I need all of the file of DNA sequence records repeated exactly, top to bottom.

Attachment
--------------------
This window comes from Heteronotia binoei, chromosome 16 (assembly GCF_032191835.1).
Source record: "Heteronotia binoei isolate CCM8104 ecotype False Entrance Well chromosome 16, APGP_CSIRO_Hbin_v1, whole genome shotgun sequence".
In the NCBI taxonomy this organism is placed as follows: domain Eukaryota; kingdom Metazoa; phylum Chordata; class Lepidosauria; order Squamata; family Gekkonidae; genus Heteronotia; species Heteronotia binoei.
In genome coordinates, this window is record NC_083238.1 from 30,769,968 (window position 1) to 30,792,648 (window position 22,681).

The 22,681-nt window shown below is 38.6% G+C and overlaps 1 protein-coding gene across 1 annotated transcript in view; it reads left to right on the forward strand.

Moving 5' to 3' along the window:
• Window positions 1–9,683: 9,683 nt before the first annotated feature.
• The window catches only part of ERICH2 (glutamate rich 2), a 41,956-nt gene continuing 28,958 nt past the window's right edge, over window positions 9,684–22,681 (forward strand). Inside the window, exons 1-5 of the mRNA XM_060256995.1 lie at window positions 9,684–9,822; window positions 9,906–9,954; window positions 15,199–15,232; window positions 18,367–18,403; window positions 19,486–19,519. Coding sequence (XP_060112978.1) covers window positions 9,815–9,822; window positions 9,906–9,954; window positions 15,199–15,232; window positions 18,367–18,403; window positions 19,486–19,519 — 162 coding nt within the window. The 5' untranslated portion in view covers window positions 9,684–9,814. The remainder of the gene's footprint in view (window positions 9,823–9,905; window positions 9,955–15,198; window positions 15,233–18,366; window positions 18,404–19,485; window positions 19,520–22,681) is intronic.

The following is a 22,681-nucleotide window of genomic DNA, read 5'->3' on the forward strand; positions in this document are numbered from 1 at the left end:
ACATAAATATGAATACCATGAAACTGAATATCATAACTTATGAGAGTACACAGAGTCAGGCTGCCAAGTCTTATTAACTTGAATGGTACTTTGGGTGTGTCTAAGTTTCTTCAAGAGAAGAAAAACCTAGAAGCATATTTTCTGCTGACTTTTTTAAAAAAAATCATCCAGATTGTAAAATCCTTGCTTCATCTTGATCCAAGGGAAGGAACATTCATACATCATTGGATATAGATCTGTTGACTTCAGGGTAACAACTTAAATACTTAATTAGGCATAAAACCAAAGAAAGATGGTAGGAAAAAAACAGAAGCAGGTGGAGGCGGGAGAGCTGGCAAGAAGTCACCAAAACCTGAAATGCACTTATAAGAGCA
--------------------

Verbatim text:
This window comes from Heteronotia binoei, chromosome 16 (assembly GCF_032191835.1).
Source record: "Heteronotia binoei isolate CCM8104 ecotype False Entrance Well chromosome 16, APGP_CSIRO_Hbin_v1, whole genome shotgun sequence".
In the NCBI taxonomy this organism is placed as follows: domain Eukaryota; kingdom Metazoa; phylum Chordata; class Lepidosauria; order Squamata; family Gekkonidae; genus Heteronotia; species Heteronotia binoei.
In genome coordinates, this window is record NC_083238.1 from 30,769,968 (window position 1) to 30,792,648 (window position 22,681).

The 22,681-nt window shown below is 38.6% G+C and overlaps 1 protein-coding gene across 1 annotated transcript in view; it reads left to right on the forward strand.

Moving 5' to 3' along the window:
• Window positions 1–9,683: 9,683 nt before the first annotated feature.
• The window catches only part of ERICH2 (glutamate rich 2), a 41,956-nt gene continuing 28,958 nt past the window's right edge, over window positions 9,684–22,681 (forward strand). Inside the window, exons 1-5 of the mRNA XM_060256995.1 lie at window positions 9,684–9,822; window positions 9,906–9,954; window positions 15,199–15,232; window positions 18,367–18,403; window positions 19,486–19,519. Coding sequence (XP_060112978.1) covers window positions 9,815–9,822; window positions 9,906–9,954; window positions 15,199–15,232; window positions 18,367–18,403; window positions 19,486–19,519 — 162 coding nt within the window. The 5' untranslated portion in view covers window positions 9,684–9,814. The remainder of the gene's footprint in view (window positions 9,823–9,905; window positions 9,955–15,198; window positions 15,233–18,366; window positions 18,404–19,485; window positions 19,520–22,681) is intronic.

The following is a 22,681-nucleotide window of genomic DNA, read 5'->3' on the forward strand; positions in this document are numbered from 1 at the left end:
ACATAAATATGAATACCATGAAACTGAATATCATAACTTATGAGAGTACACAGAGTCAGGCTGCCAAGTCTTATTAACTTGAATGGTACTTTGGGTGTGTCTAAGTTTCTTCAAGAGAAGAAAAACCTAGAAGCATATTTTCTGCTGACTTTTTTAAAAAAAATCATCCAGATTGTAAAATCCTTGCTTCATCTTGATCCAAGGGAAGGAACATTCATACATCATTGGATATAGATCTGTTGACTTCAGGGTAACAACTTAAATACTTAATTAGGCATAAAACCAAAGAAAGATGGTAGGAAAAAAACAGAAGCAGGTGGAGGCGGGAGAGCTGGCAAGAAGTCACCAAAACCTGAAATGCACTTATAAGAGCA